On October 7th, a fire broke out in the Shrine of Christ the King Church, on 6415 South Woodlawn Avenue in Chicago, next to the headquarters office of the Institute of Christ the King Sovereign Priest. Evidence indicate that the fire began late at night in the wooden choir loft, and quickly spread through the church. The extra-alarm fire took 150 firefighters several hours to bring under control. No one was hurt, thankfully, but substantial damage was done.
Coming to church for the 8AM Mass, a mother of eight stood across the street and cried at the sight of the burning church.
The fire destroyed most of the roof of the church, the entire choir loft, the windows, and most of the interior furnishings of the church. The damage from water and smoke in the rest of the church and sacristy is extensive and is still being assessed.
Perhaps the most poignant moment of this tragic morning was seeing a firefighter emerge from the church, holding the Infant King in his arms, and handing it to Canon Talarico. This iconic 18th-century statue originated from Spain and graced the High Altar of the Shrine. It was a symbol of the loveliness and the divine majesty of Baby Jesus, and was adored by devotees from all over the country. Incredibly, this wooden statue was found still standing over the altar, while the roof fell in all around it, and the high heat had bent the High Altar Cross next to it.
Though damaged in the fire, somehow the hope and the beauty of the Infant Christ King shone through the soot.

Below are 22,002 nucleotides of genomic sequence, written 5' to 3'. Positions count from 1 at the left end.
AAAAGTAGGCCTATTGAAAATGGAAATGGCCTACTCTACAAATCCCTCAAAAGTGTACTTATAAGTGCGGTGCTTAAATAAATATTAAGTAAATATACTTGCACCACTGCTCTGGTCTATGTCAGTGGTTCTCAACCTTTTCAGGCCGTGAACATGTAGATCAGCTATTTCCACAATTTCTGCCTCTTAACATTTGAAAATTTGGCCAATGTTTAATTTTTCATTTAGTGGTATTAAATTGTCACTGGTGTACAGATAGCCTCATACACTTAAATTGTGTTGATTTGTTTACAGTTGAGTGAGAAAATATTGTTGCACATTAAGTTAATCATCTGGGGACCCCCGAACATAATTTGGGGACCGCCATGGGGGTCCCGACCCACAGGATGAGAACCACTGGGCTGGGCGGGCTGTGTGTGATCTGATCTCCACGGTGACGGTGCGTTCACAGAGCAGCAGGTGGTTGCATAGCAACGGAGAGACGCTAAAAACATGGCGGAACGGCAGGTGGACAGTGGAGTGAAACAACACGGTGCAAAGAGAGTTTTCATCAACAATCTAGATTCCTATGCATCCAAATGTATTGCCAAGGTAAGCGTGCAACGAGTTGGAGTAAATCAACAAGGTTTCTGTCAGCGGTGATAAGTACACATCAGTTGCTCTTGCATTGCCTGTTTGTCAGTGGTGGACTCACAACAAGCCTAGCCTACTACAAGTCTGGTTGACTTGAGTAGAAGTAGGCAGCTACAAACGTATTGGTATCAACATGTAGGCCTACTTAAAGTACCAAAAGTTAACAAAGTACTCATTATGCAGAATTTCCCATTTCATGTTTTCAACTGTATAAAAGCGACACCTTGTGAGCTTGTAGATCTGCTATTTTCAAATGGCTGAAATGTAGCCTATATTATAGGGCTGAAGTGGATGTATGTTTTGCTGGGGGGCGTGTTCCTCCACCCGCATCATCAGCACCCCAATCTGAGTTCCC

Ironically, the present church has been undergoing restoration from the effects of a 1976 fire that consumed it. As a historical landmark, it was placed under the care of the Institute in 2004. The ensuing years have witnessed a great transformation of this formerly closed church. As the interior and the exterior of the church were slowly renovated, the congregation grew steadily, encompassing many young families who actively participated in the restoration efforts. The church also became a great asset in the neighborhood, offering concerts and social events that edified many. The Infant King devotion, centered on the historic statue, has attracted adherents from all over the country.
This church was a spiritual home to many families, and it is abslutely heartbreaking to see the hardwork of the past ten years destroyed: gone are the new roof, the altars, the pews, the artwork, the familiar statues, and the exterior that took countless hours to clean and restore.
Overcoming the destruction of the fire is a daunting task, yet two hopeful signs tell us, WE CAN! Emerging from the fire is the Infant King on the High Altar, still with his hand raised in blessing, and still radiant with a countenance of hope and compassion. Secondly, to be in Chicago is to be reminded always of the Windy City’s indomitable spirit of a phoenix-like rising from the ashes.
This church has an aura of hope. The Canons and staff at the Shrine are fully committed to carry on the work of restoration, in spite of the devastating fire.
Please donate and help restore this Chicago church; help it rise again, for the sake of the children, the families, and the neighborhood.
- Yu Ling Underwood
- Denni Godber
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